- Auditors: auditors that have completed their ICAEW exams but have not yet obtained the full qualification;
- Senior analyst: Oversees value for money studies;
- Audit Principals: senior auditors, with responsibility for leading a financial audit engagement;
- Audit Managers (Civil Service equivalent Grade 7): oversee a portfolio of audit engagements or a value for money studies;
- Director: (Civil Service equivalent Grade 5/SCS 1): responsibility for a directorate.
Directorates are arranged into clusters of government departments of similar characteristics. This enables the NAO to undertake comparative work between departments.
Above director grade, Directors General have responsibility for specific cross NAO functions (such as Audit Practice and Quality, and Finance and Commerce) and Executive Leaders (previously Assistant Auditors General) support the Board.
The NAO has finance, human resource and ICT functions to support its operations.
The NAO OfficesEdit
Part of the NAO's London Office is a listed building, originally built for Imperial Airways as their "Empire Terminal". The building underwent a £60m restoration and refurbishment, completed in 2009. The NAO rents part of its offices to tenants, generating income of c£1.3mn in 2012–13
The building is a modern, open plan office and the refurbishment enabled the NAO to introduce many environmentally friendly features, such as rain-water harvesting.
The NAO has a separate office in Newcastle employing c90 staff.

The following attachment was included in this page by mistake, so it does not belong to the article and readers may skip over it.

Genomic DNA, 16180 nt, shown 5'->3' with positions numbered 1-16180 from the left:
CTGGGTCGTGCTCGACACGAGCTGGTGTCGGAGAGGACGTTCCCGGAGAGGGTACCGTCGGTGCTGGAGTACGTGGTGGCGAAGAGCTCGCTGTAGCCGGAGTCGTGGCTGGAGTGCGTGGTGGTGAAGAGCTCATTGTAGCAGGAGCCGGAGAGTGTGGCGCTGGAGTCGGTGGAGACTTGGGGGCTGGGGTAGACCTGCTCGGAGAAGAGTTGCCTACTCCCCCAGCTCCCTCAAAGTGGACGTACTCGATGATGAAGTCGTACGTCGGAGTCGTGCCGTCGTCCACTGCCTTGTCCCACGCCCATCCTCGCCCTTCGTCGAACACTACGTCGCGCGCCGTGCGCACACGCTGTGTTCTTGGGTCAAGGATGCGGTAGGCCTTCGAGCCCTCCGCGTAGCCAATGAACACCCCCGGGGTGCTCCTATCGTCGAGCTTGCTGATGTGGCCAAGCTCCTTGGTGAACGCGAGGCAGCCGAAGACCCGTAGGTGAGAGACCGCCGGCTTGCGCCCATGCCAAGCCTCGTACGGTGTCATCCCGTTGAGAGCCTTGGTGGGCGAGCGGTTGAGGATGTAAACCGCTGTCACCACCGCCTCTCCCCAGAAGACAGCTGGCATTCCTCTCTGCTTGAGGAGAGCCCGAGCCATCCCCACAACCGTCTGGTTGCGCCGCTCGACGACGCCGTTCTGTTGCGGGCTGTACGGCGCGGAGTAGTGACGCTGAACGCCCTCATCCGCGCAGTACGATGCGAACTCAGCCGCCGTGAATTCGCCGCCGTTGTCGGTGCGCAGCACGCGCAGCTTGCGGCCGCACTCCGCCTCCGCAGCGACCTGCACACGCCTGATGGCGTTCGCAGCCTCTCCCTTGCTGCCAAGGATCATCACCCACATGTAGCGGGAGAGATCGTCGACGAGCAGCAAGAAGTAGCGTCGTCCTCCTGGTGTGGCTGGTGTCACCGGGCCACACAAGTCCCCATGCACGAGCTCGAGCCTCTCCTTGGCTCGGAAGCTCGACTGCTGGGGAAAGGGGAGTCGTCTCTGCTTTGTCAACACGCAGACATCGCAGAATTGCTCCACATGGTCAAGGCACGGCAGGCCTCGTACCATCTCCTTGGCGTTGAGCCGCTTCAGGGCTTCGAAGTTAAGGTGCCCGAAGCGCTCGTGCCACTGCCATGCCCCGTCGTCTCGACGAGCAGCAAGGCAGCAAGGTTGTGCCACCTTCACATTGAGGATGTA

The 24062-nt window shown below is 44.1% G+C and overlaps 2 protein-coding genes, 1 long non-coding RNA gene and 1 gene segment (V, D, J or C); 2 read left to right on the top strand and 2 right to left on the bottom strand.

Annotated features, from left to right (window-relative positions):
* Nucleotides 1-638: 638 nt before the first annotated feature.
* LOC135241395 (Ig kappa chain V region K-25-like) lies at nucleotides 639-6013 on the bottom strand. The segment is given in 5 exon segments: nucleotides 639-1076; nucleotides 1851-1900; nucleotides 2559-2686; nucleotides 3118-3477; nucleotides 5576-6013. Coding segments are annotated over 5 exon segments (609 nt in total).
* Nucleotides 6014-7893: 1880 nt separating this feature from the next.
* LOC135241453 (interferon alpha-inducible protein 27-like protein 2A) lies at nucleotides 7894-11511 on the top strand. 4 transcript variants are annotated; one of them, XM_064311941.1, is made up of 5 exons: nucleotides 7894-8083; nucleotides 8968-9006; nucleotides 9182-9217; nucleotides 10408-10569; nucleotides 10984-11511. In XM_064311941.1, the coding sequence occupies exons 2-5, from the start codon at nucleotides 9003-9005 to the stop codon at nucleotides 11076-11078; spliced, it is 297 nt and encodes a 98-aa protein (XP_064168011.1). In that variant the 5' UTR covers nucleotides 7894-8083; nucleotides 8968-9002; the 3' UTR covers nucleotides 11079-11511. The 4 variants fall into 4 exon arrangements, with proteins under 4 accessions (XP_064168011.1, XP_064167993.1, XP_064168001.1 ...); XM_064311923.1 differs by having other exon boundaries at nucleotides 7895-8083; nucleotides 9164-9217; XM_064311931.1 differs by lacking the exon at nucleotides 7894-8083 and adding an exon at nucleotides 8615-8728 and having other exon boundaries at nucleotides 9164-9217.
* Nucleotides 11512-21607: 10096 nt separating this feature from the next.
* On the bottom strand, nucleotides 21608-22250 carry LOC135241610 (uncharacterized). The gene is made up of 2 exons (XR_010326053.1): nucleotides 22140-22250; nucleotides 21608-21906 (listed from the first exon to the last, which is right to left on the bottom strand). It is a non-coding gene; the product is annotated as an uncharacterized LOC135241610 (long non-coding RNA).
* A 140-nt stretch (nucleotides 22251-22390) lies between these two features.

Following the controversy over a previous C&AG’s expenses —see the criticisms— the governance arrangements of the NAO were overhauled and a Board was put in place to oversee the running of the organisation. The Board is made up of
This section possibly contains original research. (January 2018) (Learn how and when to remove this template message)
This section needs to be updated.(January 2018)
Some of the criticisms that have been levelled at the NAO include the following:
- It is not sufficiently accountable. Although the NAO publicly scrutinises other public bodies, the scrutiny that it is subjected to is not fully transparent. Its reports are subject to external review both before and after publication by teams of academics from Oxford University and the London School of Economics. These reviews consider whether the methods, findings and conclusions of the reports are sound, and have on occasion found the intellectual basis of the reports to be thin. The results of the reviews are not, however, made public.